When it comes to gambling and health, the Pepsi generation may not hold all the cards. Researchers at Yale University have found that older gamblers are healthier than their younger counterparts, who have higher rates of alcohol and substance abuse, bankruptcy, depression and incarceration.
The reason may have nothing to do with the health benefits of a playing a slot machine, buying a lottery ticket or betting on football, however.
"Older folks who are getting out into the community and remaining active ... are healthier and tend to stay healthy," said Rani A. Desai, associate professor of psychiatry at Yale School of Medicine. "You cannot conclude out of this research that gambling makes you healthy. What you can conclude is that older gamblers are healthier."
Nevertheless, the Yale researcher added that for people 65 and older, "recreational gambling ... may even possibly provide some beneficial effect." She said that gambling activity stimulates socialization, travel and community activity, which may positively affect health.
The study was reported in the American Journal of Psychiatry. It consisted of nationwide telephone interviews of 2,417 adults and compared the health of older and younger adults who had gambled in the last year with those who had not.
Desai pointed out that more research needs to be done into the impact of the rapid expansion of casinos, slot machines and lotteries across much of the United States.
Anti-gambling advocates were quick to pounce on the survey results.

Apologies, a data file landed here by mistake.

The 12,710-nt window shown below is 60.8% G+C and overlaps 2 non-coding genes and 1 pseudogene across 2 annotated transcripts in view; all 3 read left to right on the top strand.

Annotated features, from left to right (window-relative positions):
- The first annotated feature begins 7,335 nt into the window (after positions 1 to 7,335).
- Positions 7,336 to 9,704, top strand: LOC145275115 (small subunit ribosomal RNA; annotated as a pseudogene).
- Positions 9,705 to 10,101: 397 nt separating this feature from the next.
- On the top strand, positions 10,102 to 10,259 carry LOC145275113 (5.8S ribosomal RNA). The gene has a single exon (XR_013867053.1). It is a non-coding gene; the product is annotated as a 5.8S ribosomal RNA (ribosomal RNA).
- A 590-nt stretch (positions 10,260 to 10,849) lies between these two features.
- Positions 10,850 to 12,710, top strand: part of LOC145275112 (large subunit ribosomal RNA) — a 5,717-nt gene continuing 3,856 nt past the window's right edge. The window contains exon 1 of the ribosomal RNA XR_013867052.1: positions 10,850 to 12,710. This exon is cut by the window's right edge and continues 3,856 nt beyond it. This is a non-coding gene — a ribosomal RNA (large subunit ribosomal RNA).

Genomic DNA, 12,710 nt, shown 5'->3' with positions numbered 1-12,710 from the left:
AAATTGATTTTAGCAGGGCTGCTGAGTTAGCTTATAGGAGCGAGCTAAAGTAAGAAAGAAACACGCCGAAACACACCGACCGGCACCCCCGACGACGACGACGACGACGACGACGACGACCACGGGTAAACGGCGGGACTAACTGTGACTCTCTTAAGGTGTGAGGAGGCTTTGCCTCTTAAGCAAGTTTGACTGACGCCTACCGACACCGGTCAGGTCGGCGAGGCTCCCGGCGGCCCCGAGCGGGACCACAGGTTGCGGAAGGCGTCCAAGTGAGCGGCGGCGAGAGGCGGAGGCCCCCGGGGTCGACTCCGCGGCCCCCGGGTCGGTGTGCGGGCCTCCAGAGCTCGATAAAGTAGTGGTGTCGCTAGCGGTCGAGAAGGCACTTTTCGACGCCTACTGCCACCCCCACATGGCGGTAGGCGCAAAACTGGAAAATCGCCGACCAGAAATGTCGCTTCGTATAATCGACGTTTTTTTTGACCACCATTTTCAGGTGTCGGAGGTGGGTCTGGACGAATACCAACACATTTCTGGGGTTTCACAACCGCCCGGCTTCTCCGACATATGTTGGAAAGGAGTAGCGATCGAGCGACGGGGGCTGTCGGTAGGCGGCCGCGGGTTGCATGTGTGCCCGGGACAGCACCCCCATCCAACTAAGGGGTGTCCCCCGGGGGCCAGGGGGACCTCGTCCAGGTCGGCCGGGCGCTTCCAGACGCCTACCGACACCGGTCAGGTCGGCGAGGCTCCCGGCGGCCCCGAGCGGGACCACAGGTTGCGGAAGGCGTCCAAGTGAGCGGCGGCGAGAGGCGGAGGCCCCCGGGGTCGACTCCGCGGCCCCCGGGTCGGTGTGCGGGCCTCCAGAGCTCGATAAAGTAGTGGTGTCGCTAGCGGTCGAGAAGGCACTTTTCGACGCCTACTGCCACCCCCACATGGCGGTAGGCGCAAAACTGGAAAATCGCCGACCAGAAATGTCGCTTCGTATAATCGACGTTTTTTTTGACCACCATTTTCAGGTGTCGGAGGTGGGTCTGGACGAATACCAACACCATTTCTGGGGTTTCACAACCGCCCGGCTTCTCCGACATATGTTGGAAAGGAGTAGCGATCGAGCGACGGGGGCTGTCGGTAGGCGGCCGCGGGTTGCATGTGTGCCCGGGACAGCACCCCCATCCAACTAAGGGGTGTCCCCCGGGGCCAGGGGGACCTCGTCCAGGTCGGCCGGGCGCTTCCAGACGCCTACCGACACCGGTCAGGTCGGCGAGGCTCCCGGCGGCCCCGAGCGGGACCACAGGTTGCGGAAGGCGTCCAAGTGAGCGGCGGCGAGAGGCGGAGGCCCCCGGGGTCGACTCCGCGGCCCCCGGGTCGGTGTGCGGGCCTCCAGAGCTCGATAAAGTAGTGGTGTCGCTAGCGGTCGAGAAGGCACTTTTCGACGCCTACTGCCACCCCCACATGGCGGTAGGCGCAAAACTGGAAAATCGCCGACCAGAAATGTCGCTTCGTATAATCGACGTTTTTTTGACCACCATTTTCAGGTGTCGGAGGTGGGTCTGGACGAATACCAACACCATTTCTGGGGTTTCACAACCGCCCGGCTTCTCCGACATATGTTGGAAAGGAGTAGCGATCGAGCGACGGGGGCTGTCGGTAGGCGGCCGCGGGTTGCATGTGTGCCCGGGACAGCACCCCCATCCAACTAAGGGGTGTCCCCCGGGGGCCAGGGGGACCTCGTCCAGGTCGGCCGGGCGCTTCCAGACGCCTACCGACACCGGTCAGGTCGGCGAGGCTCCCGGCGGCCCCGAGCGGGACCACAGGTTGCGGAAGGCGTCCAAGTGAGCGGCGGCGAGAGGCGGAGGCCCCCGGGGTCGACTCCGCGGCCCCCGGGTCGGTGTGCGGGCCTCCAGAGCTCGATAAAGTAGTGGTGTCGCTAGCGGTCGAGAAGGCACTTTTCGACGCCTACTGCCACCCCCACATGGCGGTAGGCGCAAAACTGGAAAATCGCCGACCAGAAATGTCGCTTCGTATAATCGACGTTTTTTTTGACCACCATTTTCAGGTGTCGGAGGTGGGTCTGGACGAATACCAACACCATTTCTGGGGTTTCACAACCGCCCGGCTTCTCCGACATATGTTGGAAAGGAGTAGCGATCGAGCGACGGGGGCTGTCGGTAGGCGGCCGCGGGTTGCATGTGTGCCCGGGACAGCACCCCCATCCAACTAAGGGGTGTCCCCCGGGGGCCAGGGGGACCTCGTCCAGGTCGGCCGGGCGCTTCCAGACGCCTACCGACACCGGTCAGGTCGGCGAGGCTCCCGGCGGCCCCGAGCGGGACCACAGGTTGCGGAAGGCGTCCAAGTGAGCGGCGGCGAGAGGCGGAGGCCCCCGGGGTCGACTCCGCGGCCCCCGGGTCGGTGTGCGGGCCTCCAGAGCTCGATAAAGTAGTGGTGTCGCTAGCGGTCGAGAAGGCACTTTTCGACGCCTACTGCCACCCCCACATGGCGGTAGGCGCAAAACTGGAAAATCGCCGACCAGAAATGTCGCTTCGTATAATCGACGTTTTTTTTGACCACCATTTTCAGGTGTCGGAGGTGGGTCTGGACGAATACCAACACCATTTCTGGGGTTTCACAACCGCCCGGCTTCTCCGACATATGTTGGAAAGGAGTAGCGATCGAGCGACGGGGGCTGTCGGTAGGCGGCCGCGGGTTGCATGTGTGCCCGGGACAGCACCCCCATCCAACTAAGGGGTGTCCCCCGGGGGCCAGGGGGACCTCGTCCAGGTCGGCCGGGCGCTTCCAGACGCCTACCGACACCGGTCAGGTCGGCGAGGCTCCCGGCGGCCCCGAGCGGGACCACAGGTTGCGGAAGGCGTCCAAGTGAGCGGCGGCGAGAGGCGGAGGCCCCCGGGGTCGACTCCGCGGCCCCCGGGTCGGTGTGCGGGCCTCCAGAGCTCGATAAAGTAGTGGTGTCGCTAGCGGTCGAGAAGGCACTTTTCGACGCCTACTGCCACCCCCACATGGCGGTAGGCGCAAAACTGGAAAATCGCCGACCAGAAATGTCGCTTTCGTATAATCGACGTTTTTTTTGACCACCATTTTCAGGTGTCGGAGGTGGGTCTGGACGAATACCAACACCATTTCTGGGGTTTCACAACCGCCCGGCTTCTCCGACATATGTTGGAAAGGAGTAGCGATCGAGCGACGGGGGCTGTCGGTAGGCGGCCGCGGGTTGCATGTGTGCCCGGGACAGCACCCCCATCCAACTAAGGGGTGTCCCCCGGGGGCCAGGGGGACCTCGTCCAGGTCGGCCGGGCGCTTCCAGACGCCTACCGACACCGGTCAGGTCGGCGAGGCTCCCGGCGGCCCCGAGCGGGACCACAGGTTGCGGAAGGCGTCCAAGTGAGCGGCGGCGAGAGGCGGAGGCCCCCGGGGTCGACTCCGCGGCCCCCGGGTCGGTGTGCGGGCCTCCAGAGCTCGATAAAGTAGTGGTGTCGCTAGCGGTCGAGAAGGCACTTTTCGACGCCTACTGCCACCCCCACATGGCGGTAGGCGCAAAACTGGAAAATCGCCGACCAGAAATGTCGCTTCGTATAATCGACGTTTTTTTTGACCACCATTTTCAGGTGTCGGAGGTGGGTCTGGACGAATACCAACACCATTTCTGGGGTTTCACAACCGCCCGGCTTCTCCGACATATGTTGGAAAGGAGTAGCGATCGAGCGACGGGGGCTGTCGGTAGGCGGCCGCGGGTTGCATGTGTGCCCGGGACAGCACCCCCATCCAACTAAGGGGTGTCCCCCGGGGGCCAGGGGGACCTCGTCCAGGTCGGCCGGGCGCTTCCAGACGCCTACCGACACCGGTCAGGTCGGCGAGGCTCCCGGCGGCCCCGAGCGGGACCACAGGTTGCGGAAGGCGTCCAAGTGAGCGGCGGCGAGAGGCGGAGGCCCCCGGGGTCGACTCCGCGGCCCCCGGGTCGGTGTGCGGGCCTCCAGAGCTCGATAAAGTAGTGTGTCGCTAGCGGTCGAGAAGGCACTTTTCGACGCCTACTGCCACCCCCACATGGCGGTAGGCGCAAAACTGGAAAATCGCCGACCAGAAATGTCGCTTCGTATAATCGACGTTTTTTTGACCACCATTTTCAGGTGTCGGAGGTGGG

"It would be a mistake for anybody to think that there are not dangers in taking part in high-risk gambling" such as slot machines and the state lottery, said Christopher Armentano, director of problem gambling services in Connecticult’s Department of Mental Health and Addiction Services. "It’s important to know what the consequences of gambling are for recreational gamblers."
Tom Grey, executive director of the National Coalition Against Legalized Gambling, said the Yale research was another example of industry-funded "junk science." Increasingly, he said, gambling researchers are coming up with results that the industry wants to hear.
"Instead of a serious look at the epidemic of pathological gambling, we are getting into research being done to extol its virtues," Grey said.
Although Grey implied the survey could have been sanctioned by gaming interests in order to paint a rosy picture of commercial gambling, the study was paid for in part by the National Institute on Drug Abuse, the American Psychiatric Association, the National Alliance for Research on Schizophrenia and Depression, Women’s Health Research at Yale and the National Center for Responsible Gaming. The National Center for Responsible Gaming is an organization funded by the casino industry dedicated to educating gamblers about responsible gaming.